Pirelli: A History of Performance & Style

Founded in Milan in 1872 by Giovanni Battista Pirelli, the company initially specialized in rubber products that included scuba diving and telecommunication parts. In 1885, Pirelli switched their focus to carriages, a move that would change the course for all future business, the world of motorsports, and the tire industry itself.

In 1901, Pirelli began to produce tires for cars, basing the new direction on two major factors: a newfound interest in racing, and expanding company’s reach to distribute and sell products across the world. They expanded by building factories in Spain, England, and as far reaching as Argentina in 1917.

While the company focused on growing its manufacturing presence, it also worked hand-in-hand with some of the earliest auto clubs and racing events across the world. Their commitment to auto racing introduced their association with some of the fastest cars in the world. In 1907, the first Grand Prix of the Automobile Club of France was won by a car fitted with Pirelli tires.

The company continued to grow during and after World War I by looking abroad into the United States and Brazil. It was here in the states where they designed the elongated P logo that we know and love today.

Shortly after the war, Pirelli completed some major innovations. The Superflex Stella Bianca, the first and innovative sport tire, was conceived and launched. Very popular during the ’30s, the tire was fitted with a reinforced tread to avoid damage at high speeds. It was a game changer when it came to the racing circuits of the day when a single blowout could render a car unable to complete a race. The Superflex Stella Bianca helped reduce that risk.

The next major tire to be recognized for safety was the Cinturato. This tire’s main feature was a sturdy radial belt between the carcass and tread and was a great improvement over other tires on the market.

Pirelli continued to focus on racing tires and continued making strides through the ’60s and ’70s. In 1974, they invented the “wide radial” tire, a request by the Lancia rally racing team for a tire strong enough to withstand the power of the new Lancia Stratos. At that time, racing tires were either slick or radial tires, which were too narrow to withstand the Stratos’ power and without enough grip. Both tires were unusable. Radials were destroyed within 10 km, and the slicks were too stiff for adequate performance. When Lancia asked Pirelli for a solution, Pirelli created a wide tire with a reduced sidewall height like a slick, but with a radial structure. Porsche liked the concept and began using the same tires on their 911 Turbo.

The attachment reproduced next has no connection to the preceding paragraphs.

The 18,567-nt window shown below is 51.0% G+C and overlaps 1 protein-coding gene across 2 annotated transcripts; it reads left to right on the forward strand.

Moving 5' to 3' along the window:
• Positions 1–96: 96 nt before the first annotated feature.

As if to enhance its sexy, Italian persona, the company set its sights on the world of fashion, publishing a calendar in 1964. Today, it’s become a highly anticipated and exclusive publication. With a big budget, controversial images, and limited availability, the prestigious calendar is shot by the most talented photographers and famous models and celebrities.

In the ’80s, further commitment to technological innovation introduced the first motorcycle radial tire. The company also expanded geographically with the opening of the Brazilian plant at Sumarè (1984) and Feira de Santana (1986) as well as the acquisition of Metzeler Kaotscuck AG (1986), a German company whose moto tire production was very popular. This helped position the company as a real competitor in the tire market. By 1988, with the acquisition of Armstrong Tire Company, a U.S.-based manufacturer, the first of many efforts to enter the North American market was accomplished.

In 2005, Pirelli opened its first tire production plant in the Shandong province of China. And in the following year, they chose Slatina for its first tire production plant in Romania, extending the facility in 2011.

Pirelli became the official tire of the Formula One races in 2010 and last year signed a contract extending its partnership through 2023. The Pirelli World Challenge is in its twenty-ninth season, a new class of racing cars converted from stock street cars and enjoyed by racing enthusiasts globally.

In May 2017, Pirelli announced its return to the world of cycling with a new road cycling tire range, Pzero Velo.

Today, Pirelli is working on a series of intelligent tires and filed 300 separate patents. Pirelli hopes these innovations will help make autonomous cars closer to reality. Luigi Staccoli, executive vice-president said, “The most innovative car makers can see that tires are the only part of the car in contact with the road, yet they are the least connected part of the car today. So they are willing to increase the connectivity of the tire to provide a better experience to their users and to improve the performance of their cars.”

Pirelli tires are a classic for racing enthusiasts and for those who want tires made by a dependable, world-renown company.

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